There's nothing like a firehouse to make someone feel safe and secure. But Station 26 — which opened late last year inside a former firehouse — has its own special glow. The space has been renovated with a beautiful wraparound bar, slick lighting fixtures and a large patio out front through a couple of huge garage doors; there's even a preserved fire pole. And since the brewing equipment is located in full view of the tables, customers can watch the process while drinking the beer that results. Located in a mostly residential area between Park Hill and Stapleton, the brewery has a neighborhood feel — but still smokes on busy nights.

River North Brewery

Day after day, beer after beer, River North Brewery, which opened a few blocks east of Coors Field in 2012, continues to kill it with its Belgian-styled beer and barrel-aging program. Owned by Matt and Jessica Hess, the brewery serves a regular lineup that includes a Belgian-style wit, a Belgian IPA and a quadrupel — which is a high-alcohol beer that many breweries haven't even attempted, let alone perfected. But the barrel-aging program is what really sets River North apart, producing everything from a quad to a stout, a saison to a golden ale, aged in everything from rum to whiskey to Scotch to wine barrels. We can't wait to see what's on tap this year.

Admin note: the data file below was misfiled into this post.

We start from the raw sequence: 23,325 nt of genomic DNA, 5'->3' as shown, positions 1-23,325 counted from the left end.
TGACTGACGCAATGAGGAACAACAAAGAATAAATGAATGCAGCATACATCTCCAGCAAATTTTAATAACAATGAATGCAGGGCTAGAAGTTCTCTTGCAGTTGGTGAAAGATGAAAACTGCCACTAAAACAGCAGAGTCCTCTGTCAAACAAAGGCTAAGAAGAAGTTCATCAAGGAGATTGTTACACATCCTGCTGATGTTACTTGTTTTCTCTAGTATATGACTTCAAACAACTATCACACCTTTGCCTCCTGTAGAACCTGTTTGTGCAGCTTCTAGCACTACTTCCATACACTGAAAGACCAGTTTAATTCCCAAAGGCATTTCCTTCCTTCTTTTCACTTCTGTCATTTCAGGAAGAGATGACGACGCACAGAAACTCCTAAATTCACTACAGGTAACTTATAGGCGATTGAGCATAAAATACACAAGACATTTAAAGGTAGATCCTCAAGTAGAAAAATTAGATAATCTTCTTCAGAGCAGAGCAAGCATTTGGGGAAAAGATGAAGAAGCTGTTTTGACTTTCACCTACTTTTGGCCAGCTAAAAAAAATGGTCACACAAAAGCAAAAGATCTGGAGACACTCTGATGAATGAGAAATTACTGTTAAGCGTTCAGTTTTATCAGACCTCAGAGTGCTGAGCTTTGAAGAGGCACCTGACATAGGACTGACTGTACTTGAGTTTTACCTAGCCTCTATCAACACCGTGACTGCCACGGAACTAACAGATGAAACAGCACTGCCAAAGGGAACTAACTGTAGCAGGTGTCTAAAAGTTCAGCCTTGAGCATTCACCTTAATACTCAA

BRU handbuilt ales & eats

Many Colorado brewpubs — places that make their own beer as well as their own food — have elevated their beers to Rocky Mountain levels over the past few years, and some of them are trying to match those mountains when it comes to their menus. But BRU handbuilt ales & eats has a bit of a head start, since it was created by Ian Clark, a professionally trained chef who happens to love homebrewing as well. His dining room is laid out in a way that highlights both the beer — a fermentation room is front and center — and the food, prepared in an open kitchen complete with a wood-fired oven. And since Clark designed both, he's blended them together for a contemporary brewpub that's a real reason to toast.